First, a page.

It was afternoon now, and Bob had been walking ever since he left the Hotel Taft after breakfast. Two breakfasts actually. The waitress may have wondered how he kept his boyish figure eating Texas-sized meals, but she had no doubt that his smile was a winner. She scowled the first time he called her “ma'am,” but quickly forgave him when she discovered that he used the appellation freely, even with women of every age seated around him.
The waitress smiled hesitantly and made a mental note to look up the word.
“By the way,” Bob interrupted her thoughts. “Do you know how I find the broncs? My brother told me to make sure I see 'em while I was in New York City.”
The waitress smiled when he added the word “City.” “Sure,” she replied. “There's an entrance to the subway just down the block from the hotel door. Catch the B-Train and it'll take you there.”
Bob smiled showing a mouth full of pearly white teeth and three gold caps. “Thanks, ma'am,” he responded and took his bill to the cashier after computing a tip from the formula he found in his guide book. He added a dollar for the directions.
Bob had given up tipping his hat to every woman he passed a few minutes after leaving the hotel. He decided to walk with it in his hand for a few blocks, but that didn't work well either. Other pedestrians kept bumping into it. The streets were crowded with more people than Bob figured lived in all of Texas.
Caught up in the human flow, Bob found himself pushed past the subway entrance and half way across an intersection before he realized it. A disgruntled hack bulled his taxi through the crowd, and honked at Bob before he could get turned around and fight his way up stream and back to the subway.
The sun was well past its zenith when Bob surrendered his quest and sat on a bench near the lake in Central Park. He had wandered the canyons of New York all day without any luck. He was leaning forward with his elbows on his knees and his head hanging low, when he heard a familiar snort behind him.
“You lost cowboy?” a cop sitting astride a horse asked when Bob turned to look behind him.
Bob rose and stepped over the back of the bench to draw close to the officer's horse. He smiled as he reached under its chin and rubbed it gently. “No sir, sheriff,” he responded as he touched the brim of his hat with his free hand in salute. “Just tired, I guess.”
“Officer,” the policeman corrected. “We're police, not sheriffs.”
“Yes sir, officer,” Bob answered and gave him another salute.
The cop smiled at the gesture. “You in the rodeo?” he asked.
“Yessir, sher... officer. Starts tomorrow at Madison...” Bob began and hesitated, groping for the right words.
“Madison Square Garden,” the cop helped him.
“Yeah, that's the place, officer,” Bob responded with another smile.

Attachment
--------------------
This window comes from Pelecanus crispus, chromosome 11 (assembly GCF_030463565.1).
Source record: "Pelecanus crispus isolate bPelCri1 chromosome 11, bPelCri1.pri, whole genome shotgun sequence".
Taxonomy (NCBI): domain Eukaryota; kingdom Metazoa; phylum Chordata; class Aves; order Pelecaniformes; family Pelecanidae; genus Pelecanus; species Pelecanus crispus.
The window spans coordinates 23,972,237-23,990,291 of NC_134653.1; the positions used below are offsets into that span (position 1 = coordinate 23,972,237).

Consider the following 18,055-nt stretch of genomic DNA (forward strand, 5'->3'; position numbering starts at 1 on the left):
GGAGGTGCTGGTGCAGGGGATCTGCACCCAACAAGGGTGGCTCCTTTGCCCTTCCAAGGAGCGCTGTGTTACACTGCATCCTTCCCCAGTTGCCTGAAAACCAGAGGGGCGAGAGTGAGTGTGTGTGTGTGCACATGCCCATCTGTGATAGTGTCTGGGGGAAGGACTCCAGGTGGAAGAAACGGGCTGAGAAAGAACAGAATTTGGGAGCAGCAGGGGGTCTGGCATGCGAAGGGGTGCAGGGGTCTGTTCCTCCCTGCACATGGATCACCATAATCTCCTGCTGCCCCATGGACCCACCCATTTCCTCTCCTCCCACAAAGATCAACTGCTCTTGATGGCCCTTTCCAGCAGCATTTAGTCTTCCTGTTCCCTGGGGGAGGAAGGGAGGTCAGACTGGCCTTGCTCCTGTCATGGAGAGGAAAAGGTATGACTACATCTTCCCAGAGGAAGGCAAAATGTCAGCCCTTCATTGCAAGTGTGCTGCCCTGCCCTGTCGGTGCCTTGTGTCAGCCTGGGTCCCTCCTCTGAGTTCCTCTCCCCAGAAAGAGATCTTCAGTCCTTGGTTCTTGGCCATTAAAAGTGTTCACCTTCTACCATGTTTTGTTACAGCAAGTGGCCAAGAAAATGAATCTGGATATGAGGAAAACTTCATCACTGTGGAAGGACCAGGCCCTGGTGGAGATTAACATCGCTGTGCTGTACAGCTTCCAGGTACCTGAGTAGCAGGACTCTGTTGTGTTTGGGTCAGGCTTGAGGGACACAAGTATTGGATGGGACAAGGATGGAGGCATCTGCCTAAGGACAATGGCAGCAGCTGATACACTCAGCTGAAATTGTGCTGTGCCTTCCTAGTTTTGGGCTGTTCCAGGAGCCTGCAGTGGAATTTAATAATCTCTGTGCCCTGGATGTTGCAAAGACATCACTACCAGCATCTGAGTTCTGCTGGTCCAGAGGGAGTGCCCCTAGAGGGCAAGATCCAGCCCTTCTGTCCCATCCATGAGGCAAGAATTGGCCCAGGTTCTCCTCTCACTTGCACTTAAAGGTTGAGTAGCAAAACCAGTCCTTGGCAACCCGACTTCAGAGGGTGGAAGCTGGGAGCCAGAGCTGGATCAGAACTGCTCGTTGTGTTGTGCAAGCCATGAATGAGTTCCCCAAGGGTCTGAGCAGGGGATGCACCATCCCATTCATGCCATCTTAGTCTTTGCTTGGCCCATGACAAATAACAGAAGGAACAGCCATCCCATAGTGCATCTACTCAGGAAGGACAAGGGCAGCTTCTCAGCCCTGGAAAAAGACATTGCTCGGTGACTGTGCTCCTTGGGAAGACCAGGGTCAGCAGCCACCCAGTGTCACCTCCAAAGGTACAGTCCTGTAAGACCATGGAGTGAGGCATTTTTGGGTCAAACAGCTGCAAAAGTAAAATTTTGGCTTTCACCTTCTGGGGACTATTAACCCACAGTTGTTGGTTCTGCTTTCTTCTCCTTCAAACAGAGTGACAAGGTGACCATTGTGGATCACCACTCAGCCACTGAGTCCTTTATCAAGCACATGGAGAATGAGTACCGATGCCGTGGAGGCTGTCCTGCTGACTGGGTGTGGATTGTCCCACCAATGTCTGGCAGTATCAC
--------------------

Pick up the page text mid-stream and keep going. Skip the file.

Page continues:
“What's your event?”
“I ride bulls.”
The cop whistled. “You'd never catch me on one of them.”
Bob blushed. “Tain't nothing, sir.”
“Oh, it's something all right,” the cop said with a note of respect in his voice. “I've got tickets to take my son on the second night. Will you be riding?”
“Sure,” the cowboy replied, “if'n I ain't hurt.”
“That happen often?”
Bob chuckled. “I got so much steel and screws inside of me they almost didn't allow me on the airplane.”
The cop shook his head.
“Why do you do it?”
Bob reached down and twisted his belt buckle so the cop could see it better from his high vantage point. He smiled when he saw the cop's eyes widen in admiration.
“Is that real gold?” the cop asked.
“Sure is, and silver too.”
The cop shook his head and whistled again.
Bob stepped around beside the horse and ran his hands over its chest and shoulder. He recognized the breed just by touching it, and appreciated that it was well-cared for. “Fine animal,” he observed. “Quarterhorses are great for cutting and roping calves.”
The cop chuckled. “Yeah, and criminals, too,” he agreed.
The cop leaned closer to Bob with one arm across his horse's withers. His look became serious as he asked, “You looked pretty down there, cowboy. What's the problem?”
Bob sighed. “I dunno. My brother told me to make sure I saw the broncs when I was in New York City.”
Like the waitress, the cop smiled when Bob added “City.”
“But, I can't find any,” Bob added, “cept'n yours and some pullin' some fancy carriages around here.”
The cop laughed and Bob scowled.
The cop leaned back. “He wasn't talking about horses,” he announced. “He's talking about a place.”
Bob tilted his head to one side as he considered the cop's words. “Oh, that's what they meant.”
“Who?” the cop asked.
“The waitress told me to take the train,” Bob replied.
“Yessir,” Bob continued. “The people there said that I was there when I asked 'em where the broncs were.”
The cop started laughing harder. He had finally figured out the source of Bob's confusion. “The Bronx is a borough,” he explained.
“You folks have some funny notions in these parts,” Bob ruminated aloud as he removed his hat and scratched his head with his free hand.
The cop collected his wits and responded, “How's that?”
Bob looked up at him without a trace of humor and replied, “A bronc ain't a burro.”